By Judy Brandon
When I was a child, I always enjoyed summer vacations at my grandparents’ house. They lived in Central Arkansas about 65 miles from Little Rock. The highway that took us there meandered through rolling hills, thick brush, Burma Shave signs and small communities.
My sister Susie and I found much to do on those summer trips. One of our favorite activities was spending time at the little grocery store down the highway from our grandparents’ house. A lady named Mrs. Hutchinson, along with her husband Ward, operated the store. This modest business was a place of wonder for me and the social gathering place for all ages in the little community.
Even today I can recall the smell of feed that overwhelmed me as I opened the screen door bearing a Wonder Bread metal sign. Mrs. Hutchinson stocked a wide variety of goods: fabric, lye, garden seed, brooms, all kinds of groceries and an array of over-the-counter medicines. She had candy and RC Cola and Orange Crush.
She had candy galore. When we bought our candy and RC out of the old chest cola dispenser, my cousins and Susie and I would go out in the front of her store to socialize. Elm, oak and maple trees shaded the boarded porch leading up to the store. But the best thing was the old sack swing on one of the trees.
We would all take turns pushing one another on that swing. When it was my turn I would holding on as tight as I could and fly though the air to nearly touch the porch eves. Yes, her place was a gathering place that hosted a kind of social assembly that affirmed my own roots. The trees in the Hutchinson yard became a monument to my childhood good times and good friends.
Then one spring my grandfather called to tell us that their community had been hit by a tornado. Nothing on their property was damaged but the Hutchinson’s store was destroyed, and that the huge oak tree had been leveled. That made me sad and I thought all was lost. I would never get to sway from its branches on the old sack swing.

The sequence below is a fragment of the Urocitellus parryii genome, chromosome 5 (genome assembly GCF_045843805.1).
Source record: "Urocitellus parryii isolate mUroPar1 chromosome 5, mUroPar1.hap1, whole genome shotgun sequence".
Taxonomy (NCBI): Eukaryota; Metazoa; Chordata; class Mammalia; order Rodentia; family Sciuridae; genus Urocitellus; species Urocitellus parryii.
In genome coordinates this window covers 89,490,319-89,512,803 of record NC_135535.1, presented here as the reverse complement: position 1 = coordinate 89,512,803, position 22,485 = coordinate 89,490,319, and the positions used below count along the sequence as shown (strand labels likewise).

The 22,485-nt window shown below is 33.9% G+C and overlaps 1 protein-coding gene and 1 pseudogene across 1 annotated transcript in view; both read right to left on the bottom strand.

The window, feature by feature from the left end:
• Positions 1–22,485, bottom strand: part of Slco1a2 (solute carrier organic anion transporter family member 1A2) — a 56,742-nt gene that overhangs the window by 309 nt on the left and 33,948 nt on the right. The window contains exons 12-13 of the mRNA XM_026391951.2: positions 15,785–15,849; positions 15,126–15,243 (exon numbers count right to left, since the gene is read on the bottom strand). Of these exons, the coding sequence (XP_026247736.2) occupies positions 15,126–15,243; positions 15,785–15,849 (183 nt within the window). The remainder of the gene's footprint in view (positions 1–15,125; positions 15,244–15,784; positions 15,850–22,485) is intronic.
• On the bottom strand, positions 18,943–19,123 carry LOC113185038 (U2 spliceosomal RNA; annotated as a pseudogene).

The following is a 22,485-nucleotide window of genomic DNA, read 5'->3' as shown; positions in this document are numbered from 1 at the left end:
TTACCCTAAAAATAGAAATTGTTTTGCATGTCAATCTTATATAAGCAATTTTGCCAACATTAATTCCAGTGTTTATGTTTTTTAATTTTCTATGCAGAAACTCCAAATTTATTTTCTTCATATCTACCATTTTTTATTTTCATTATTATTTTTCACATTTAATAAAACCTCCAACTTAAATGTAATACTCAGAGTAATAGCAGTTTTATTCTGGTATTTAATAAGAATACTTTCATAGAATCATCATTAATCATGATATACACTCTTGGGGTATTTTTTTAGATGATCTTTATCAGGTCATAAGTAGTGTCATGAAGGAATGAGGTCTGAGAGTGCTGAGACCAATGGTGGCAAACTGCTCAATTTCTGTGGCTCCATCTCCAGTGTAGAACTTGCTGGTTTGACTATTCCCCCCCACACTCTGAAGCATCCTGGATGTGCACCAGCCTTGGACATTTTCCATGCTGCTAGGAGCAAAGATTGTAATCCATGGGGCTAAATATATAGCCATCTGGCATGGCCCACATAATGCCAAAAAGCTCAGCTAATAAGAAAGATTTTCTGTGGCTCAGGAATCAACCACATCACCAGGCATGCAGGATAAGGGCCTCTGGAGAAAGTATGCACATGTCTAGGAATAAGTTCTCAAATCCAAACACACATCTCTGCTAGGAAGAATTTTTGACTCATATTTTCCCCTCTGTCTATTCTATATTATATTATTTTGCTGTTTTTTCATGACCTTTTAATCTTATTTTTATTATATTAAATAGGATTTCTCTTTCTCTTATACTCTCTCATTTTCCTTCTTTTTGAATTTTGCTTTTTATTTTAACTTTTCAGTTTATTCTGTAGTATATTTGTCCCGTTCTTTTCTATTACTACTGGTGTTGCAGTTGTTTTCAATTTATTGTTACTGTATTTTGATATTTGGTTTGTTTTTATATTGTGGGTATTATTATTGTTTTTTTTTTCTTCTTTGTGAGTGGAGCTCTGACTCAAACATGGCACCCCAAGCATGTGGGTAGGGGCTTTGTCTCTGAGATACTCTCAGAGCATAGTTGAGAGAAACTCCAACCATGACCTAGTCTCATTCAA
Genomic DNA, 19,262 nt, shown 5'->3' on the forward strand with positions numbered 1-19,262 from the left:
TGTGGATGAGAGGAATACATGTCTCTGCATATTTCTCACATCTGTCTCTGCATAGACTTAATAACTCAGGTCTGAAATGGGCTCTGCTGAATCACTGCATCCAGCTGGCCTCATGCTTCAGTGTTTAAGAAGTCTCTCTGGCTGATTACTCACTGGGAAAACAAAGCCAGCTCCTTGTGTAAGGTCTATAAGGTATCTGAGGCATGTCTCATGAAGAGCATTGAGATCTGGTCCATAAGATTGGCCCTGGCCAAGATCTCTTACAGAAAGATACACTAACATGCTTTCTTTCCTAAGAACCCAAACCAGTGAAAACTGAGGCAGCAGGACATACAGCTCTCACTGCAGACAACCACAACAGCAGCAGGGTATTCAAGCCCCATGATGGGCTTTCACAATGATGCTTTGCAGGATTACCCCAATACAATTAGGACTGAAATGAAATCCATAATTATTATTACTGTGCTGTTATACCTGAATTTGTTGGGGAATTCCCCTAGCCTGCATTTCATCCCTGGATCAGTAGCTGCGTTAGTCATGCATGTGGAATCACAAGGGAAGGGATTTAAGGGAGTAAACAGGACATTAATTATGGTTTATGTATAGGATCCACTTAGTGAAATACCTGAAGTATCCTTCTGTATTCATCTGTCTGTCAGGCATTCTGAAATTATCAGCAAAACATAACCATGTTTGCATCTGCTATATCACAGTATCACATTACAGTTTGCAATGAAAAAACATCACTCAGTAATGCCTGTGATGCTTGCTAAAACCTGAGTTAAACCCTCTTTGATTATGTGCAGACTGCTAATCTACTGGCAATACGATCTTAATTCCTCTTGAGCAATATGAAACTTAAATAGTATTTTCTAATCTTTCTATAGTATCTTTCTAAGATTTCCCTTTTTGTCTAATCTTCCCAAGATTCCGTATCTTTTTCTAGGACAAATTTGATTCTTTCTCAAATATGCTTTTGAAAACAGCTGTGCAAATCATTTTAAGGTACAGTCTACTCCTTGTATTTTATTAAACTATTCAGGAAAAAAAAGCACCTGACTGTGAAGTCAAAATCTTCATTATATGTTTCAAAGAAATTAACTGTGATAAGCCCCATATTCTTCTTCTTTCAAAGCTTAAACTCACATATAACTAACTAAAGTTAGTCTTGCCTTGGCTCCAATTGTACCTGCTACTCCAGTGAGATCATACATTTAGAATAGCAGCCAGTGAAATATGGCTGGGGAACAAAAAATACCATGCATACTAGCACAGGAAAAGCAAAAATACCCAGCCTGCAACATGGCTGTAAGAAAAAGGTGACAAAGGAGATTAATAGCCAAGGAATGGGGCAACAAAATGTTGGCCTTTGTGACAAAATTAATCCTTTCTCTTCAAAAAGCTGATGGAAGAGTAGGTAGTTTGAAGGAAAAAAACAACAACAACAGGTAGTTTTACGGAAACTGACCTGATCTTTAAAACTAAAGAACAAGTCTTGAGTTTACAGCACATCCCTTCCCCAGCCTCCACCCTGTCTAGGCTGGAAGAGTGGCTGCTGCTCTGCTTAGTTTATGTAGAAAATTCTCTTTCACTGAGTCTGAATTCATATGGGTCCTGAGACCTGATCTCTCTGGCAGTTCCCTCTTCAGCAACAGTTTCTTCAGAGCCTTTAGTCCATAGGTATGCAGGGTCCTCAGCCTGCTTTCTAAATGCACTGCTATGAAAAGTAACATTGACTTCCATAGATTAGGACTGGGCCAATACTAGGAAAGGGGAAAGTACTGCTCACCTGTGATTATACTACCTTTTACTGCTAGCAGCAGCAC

Yet I suppose time has a way of bringing all into perspective. When we returned to my grandparents’ the next summer, the promise of new life was evident. Where the old tree had stood, there were hundreds of tiny oak shoots coming up from the ground where the roots down deep of the old tree had been nourished in the Arkansas soil.
Is not our influence somewhat like that? Especially on this Mother’s day weekend, grandmothers, great grandmothers, and mothers should consider our influence. My mother has shown me that the way we live and the life we live impact generations to come. The influence we build in our lifetime will outlast our physical bodies. Even though it is throughout our lives that our influence is defined, the message of our lives continues to live after we are gone.
Mothers, guard and cherish you influence. Do the best you can “with all your might” as the Apostle Paul wrote. In years to come, there may be some little ones listening to accounts of godly mothers and grandmothers. Those little shoots of influence will spring up long after the big tree is gone.
Judy Brandon is an instructor at Clovis Community College. Contact her at: